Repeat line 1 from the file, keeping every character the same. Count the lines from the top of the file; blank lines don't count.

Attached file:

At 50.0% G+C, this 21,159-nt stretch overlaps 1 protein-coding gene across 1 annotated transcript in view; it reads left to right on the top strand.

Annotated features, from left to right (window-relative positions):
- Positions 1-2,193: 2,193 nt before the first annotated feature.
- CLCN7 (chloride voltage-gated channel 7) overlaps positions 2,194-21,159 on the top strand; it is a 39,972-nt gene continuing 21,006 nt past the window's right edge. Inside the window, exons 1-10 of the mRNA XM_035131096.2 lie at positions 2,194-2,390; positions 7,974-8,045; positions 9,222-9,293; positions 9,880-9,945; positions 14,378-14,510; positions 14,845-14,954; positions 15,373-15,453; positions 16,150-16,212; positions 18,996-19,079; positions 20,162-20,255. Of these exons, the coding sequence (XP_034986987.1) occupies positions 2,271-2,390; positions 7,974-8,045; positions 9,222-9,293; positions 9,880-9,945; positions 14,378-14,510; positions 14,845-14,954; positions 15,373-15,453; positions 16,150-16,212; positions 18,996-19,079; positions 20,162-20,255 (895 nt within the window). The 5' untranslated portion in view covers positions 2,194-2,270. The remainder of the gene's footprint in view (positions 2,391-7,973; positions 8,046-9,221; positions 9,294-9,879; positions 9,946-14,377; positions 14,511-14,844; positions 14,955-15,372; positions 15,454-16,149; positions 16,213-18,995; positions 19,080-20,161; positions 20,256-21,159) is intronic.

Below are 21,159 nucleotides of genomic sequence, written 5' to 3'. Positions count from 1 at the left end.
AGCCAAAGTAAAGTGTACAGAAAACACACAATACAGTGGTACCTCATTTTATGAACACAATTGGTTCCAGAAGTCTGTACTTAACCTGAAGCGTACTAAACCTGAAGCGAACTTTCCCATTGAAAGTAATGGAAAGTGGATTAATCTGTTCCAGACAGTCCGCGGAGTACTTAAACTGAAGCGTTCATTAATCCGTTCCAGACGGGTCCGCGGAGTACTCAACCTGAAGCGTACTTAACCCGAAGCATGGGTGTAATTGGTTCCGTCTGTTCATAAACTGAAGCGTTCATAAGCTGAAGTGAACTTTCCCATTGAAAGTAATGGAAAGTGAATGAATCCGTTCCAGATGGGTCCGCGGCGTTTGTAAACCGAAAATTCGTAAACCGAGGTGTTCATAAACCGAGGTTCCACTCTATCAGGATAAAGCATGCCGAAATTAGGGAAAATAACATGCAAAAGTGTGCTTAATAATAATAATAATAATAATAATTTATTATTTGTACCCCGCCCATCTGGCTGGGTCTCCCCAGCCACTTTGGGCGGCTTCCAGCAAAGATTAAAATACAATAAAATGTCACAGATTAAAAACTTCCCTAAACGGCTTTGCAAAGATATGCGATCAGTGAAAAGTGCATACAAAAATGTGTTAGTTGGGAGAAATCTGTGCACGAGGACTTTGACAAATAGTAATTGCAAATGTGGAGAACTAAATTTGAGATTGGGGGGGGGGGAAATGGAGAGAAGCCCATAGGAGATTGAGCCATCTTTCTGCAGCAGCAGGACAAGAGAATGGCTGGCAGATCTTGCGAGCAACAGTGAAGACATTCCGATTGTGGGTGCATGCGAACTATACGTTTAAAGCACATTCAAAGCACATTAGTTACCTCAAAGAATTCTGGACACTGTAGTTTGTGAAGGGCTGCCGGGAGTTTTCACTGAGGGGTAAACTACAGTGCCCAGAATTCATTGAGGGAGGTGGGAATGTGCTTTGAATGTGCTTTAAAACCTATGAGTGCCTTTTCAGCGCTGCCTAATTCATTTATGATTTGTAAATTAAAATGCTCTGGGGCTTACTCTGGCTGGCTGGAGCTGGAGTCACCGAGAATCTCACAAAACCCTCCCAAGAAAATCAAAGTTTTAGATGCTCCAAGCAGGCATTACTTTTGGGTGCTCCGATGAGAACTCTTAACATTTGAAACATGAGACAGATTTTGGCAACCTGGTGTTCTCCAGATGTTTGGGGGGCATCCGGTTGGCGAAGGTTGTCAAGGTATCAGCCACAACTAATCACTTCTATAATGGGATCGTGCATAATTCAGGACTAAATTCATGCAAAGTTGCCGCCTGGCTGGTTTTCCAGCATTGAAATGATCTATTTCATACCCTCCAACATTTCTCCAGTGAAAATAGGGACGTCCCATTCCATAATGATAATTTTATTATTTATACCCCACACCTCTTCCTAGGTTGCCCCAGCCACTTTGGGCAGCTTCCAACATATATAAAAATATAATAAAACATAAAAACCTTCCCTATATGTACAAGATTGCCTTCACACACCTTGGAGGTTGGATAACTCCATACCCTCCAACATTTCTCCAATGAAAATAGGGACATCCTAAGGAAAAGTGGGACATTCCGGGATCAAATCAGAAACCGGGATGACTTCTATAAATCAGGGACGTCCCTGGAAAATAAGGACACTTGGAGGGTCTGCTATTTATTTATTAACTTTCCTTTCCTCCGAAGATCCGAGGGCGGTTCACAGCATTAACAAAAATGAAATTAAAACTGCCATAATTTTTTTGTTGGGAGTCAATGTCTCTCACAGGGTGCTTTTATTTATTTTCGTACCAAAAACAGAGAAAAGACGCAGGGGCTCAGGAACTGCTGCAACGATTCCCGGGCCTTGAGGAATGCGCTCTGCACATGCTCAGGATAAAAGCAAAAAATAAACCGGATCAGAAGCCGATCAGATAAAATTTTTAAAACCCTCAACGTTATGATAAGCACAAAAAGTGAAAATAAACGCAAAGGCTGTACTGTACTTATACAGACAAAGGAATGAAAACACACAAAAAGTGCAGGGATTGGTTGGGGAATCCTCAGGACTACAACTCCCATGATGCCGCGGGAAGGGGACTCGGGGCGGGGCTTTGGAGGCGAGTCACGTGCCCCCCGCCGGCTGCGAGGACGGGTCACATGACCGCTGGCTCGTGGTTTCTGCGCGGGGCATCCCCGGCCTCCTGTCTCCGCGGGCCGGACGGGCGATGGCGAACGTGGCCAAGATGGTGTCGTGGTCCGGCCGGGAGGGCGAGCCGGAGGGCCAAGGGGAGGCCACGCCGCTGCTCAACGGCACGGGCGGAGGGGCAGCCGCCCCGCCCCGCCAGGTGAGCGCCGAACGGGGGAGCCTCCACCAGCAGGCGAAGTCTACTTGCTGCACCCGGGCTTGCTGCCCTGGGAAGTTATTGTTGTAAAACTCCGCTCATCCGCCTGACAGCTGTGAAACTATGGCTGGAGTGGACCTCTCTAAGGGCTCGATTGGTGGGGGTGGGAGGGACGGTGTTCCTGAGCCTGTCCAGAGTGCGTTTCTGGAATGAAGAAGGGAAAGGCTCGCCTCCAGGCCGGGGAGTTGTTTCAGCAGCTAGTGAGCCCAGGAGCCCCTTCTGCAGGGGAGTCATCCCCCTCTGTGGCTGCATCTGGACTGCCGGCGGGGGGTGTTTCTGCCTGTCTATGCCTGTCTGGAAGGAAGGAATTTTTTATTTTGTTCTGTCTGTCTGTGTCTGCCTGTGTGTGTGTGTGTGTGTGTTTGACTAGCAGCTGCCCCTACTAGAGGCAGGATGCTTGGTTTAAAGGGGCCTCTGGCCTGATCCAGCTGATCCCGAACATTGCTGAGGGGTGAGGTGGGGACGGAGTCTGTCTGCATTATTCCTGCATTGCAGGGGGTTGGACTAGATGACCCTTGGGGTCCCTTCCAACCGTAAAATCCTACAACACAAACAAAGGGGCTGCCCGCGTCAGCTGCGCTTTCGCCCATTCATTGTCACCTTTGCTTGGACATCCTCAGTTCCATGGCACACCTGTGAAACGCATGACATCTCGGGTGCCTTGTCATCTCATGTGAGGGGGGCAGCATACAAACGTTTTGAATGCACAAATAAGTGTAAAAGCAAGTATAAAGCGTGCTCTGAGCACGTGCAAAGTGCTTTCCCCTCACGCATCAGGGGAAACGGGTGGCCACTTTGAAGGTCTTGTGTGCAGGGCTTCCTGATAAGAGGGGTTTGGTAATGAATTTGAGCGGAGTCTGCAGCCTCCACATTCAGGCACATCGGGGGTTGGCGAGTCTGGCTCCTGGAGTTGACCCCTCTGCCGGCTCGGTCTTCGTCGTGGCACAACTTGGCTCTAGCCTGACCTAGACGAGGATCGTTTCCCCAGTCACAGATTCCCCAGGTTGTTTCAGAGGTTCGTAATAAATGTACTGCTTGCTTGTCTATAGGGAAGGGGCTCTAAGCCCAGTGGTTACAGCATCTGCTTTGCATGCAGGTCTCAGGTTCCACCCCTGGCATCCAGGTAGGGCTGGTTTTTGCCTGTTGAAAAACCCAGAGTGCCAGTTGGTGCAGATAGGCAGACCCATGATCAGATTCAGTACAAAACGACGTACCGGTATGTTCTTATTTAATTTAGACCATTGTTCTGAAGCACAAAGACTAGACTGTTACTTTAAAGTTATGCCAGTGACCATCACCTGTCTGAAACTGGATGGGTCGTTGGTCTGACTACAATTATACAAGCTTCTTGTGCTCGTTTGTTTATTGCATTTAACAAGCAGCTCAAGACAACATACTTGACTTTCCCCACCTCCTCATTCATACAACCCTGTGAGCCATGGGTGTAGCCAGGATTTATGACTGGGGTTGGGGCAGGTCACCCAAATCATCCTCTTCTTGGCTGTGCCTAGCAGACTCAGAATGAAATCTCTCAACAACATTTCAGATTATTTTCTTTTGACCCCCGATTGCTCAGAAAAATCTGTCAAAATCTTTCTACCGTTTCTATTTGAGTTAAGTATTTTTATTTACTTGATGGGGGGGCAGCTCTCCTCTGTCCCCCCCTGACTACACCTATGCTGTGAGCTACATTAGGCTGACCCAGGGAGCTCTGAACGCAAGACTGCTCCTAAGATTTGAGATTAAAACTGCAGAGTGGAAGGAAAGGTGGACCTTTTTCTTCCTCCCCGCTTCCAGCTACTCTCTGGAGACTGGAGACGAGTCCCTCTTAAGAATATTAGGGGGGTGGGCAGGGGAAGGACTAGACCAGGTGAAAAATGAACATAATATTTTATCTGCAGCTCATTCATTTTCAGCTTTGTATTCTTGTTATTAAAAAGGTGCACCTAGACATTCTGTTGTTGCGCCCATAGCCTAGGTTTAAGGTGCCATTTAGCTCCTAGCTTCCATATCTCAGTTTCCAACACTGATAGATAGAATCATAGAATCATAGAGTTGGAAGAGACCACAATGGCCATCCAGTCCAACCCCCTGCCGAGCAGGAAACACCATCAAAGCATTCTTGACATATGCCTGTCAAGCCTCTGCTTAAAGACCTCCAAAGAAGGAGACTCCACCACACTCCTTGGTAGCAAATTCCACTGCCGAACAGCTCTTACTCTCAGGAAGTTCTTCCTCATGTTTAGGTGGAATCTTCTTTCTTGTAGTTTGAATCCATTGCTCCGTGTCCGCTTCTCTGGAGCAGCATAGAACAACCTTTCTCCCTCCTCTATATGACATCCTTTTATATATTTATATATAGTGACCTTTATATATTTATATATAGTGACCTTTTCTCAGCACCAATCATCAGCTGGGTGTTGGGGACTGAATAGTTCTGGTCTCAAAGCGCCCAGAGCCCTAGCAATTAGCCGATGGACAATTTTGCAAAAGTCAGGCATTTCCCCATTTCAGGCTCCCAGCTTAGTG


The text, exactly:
At 50.0% G+C, this 21,159-nt stretch overlaps 1 protein-coding gene across 1 annotated transcript in view; it reads left to right on the top strand.